Quantcast
Get breaking news alerts via email

Click here to manage your alerts
(Rick Egan | Tribune file photo) The Book Cliffs area south of Vernal is proposed for the nation's first commercial tar sands mine. Environmentalists oppose the project warning of water pollution. The Utah Supreme Court will decide on the matter.
Utah Supreme Court hears challenge to tar sands permit
Environment » If permit is upheld, drilling could begin this spring.
First Published Mar 04 2014 06:16 pm • Last Updated Mar 04 2014 10:42 pm

The Utah Supreme Court is deciding whether the state’s first oil-producing tar sands mine was appropriately permitted by state regulators.

The court challenge is the last hurdle for the U.S. Oil Sands project, which could begin this spring if the permit is upheld.

Join the Discussion
Post a Comment

Environmentalists say the Division of Water Quality incorrectly concluded there is no groundwater near the 213-acre project area on state trust lands in the Book Cliffs. U.S. Oil Sands intends to strip mine to a depth of 150 feet.

But during arguments Tuesday, Justice Thomas R. Lee questioned whether the court should second-guess decisions made by an agency expert in analyzing industrial impacts to groundwater.

‘’How we are supposed to know where to draw the line? Shouldn’t we defer to their judgment?" Lee asked.

Administrative law judge Sandra Allen endorsed the division’s findings and approval in 2012, setting up the show down in the state’s highest court. The no-groundwater finding was key to the state’s approval of the mine.

The company hopes the mine will yield up to 2,000 barrels of oil, extracted through a process that uses a citrus-based solvent to separate bitumen from rock. Bitumen is a viscous hydrocarbon that can be refined into liquid oil.

Up to 9 million tons of mining waste contaminated with hydrocarbons — further exposed by the solvents — will be deposited in two piles totalling 70 acres and into the 62-acre mine pit.

Lawyers for Living Rivers contend groundwater from precipitation has accumulated near the surface, and that the seeps and springs it feeds could be imperiled by the project.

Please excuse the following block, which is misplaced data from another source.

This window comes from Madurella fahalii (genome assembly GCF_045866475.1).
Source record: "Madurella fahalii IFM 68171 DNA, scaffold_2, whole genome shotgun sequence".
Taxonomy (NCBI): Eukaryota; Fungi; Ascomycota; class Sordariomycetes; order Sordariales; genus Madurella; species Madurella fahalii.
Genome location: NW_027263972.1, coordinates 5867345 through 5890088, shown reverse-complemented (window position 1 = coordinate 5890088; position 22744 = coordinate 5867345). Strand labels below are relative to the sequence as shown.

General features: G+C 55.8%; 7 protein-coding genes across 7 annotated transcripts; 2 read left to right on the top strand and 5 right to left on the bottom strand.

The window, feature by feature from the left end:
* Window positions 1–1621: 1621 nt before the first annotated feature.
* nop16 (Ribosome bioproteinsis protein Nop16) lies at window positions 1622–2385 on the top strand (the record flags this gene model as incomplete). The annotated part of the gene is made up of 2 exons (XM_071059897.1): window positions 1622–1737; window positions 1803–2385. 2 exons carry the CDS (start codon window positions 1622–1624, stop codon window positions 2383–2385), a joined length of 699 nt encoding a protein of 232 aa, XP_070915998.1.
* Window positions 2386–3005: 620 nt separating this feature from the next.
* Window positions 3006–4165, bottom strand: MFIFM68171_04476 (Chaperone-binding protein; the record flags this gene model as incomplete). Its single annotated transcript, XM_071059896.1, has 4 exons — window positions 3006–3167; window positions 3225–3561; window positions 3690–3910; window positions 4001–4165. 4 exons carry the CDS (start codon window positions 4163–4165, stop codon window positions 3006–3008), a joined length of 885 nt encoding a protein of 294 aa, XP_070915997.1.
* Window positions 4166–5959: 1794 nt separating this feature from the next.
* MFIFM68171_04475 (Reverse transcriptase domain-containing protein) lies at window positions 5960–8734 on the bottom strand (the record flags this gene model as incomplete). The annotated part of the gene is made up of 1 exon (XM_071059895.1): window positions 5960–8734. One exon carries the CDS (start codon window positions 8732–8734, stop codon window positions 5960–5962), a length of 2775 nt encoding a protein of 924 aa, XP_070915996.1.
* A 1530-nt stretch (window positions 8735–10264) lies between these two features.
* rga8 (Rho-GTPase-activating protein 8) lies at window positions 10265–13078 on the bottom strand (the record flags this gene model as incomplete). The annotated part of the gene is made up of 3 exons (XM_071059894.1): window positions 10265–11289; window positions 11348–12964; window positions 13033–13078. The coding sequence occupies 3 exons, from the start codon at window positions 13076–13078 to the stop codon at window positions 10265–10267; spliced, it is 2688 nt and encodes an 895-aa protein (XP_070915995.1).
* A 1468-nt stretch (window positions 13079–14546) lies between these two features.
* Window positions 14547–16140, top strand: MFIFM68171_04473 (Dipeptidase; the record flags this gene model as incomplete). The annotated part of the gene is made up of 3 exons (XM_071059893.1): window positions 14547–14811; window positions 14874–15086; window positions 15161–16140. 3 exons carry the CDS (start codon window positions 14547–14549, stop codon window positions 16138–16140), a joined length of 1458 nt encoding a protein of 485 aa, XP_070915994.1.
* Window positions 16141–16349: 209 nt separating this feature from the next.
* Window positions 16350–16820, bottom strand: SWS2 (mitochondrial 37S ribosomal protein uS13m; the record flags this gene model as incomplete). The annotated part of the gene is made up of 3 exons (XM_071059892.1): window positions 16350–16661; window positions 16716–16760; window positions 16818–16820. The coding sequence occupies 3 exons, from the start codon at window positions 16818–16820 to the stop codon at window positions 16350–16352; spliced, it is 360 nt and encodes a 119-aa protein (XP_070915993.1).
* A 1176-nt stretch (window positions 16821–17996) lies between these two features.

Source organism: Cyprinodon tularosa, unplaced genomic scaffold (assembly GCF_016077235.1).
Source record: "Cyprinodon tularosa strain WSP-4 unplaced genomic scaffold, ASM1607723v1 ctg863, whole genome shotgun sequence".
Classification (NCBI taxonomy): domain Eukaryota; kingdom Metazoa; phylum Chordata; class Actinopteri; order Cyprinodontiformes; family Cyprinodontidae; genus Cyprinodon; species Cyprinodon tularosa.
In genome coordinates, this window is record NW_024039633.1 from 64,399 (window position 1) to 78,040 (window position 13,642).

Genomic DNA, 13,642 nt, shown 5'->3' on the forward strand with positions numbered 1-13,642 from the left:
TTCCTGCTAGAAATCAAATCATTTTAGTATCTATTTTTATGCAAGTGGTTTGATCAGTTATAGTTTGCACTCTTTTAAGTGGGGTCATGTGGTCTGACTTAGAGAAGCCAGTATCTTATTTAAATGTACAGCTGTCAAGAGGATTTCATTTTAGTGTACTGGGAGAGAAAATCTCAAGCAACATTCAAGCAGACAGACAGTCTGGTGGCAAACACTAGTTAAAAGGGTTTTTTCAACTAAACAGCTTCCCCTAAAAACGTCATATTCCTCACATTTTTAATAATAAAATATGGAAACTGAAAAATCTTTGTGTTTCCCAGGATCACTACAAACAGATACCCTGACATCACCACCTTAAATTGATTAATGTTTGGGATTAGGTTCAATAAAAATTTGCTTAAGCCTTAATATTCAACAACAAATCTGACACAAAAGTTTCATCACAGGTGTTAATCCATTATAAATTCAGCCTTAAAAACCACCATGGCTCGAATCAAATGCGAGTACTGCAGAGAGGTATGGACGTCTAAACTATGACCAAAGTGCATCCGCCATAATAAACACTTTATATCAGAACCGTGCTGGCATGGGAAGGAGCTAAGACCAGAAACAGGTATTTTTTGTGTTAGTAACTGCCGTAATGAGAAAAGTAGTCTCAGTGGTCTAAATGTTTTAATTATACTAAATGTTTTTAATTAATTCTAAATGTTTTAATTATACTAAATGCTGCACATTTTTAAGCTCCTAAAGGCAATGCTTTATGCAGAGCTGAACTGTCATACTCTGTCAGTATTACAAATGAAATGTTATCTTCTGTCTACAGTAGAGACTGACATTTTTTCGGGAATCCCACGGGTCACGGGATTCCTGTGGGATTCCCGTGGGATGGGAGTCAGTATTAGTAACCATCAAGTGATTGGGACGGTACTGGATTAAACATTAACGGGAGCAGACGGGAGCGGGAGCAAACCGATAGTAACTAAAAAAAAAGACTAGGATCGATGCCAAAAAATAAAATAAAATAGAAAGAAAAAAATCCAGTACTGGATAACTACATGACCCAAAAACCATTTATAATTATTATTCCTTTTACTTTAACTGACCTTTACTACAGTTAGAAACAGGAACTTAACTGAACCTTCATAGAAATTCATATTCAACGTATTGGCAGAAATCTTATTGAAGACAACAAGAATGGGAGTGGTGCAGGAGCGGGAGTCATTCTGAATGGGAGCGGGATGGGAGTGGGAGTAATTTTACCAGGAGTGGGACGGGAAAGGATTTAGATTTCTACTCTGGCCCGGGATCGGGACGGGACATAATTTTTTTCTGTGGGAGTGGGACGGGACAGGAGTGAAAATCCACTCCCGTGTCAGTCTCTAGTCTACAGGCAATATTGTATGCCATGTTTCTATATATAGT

The nearest groundwater is the Mesa Verde aquifer, 1,500 feet below the surface, countered Utah Solicitor General Bridget Romano. The intervening shale and mudstone formations are an impermeable barrier to anything seeping from the mine operations, she said.


story continues below
story continues below

"There is no groundwater," she said. "Even if there were, there is no showing of anything greater than a de minimis impact," too trivial to be of concern.

bmaffly@sltrib.com



Copyright 2014 The Salt Lake Tribune. All rights reserved. This material may not be published, broadcast, rewritten or redistributed.

Top Reader Comments Read All Comments Post a Comment
Click here to read all comments   Click here to post a comment


About Reader Comments


Reader comments on sltrib.com are the opinions of the writer, not The Salt Lake Tribune. We will delete comments containing obscenities, personal attacks and inappropriate or offensive remarks. Flagrant or repeat violators will be banned. If you see an objectionable comment, please alert us by clicking the arrow on the upper right side of the comment and selecting "Flag comment as inappropriate". If you've recently registered with Disqus or aren't seeing your comments immediately, you may need to verify your email address. To do so, visit disqus.com/account.
See more about comments here.
Staying Connected
Videos
Jobs
Contests and Promotions
  • Search Obituaries
  • Place an Obituary

  • Search Cars
  • Search Homes
  • Search Jobs
  • Search Marketplace
  • Search Legal Notices

  • Other Services
  • Advertise With Us
  • Subscribe to the Newspaper
  • Access your e-Edition
  • Frequently Asked Questions
  • Contact a newsroom staff member
  • Access the Trib Archives
  • Privacy Policy
  • Missing your paper? Need to place your paper on vacation hold? For this and any other subscription related needs, click here or call 801.204.6100.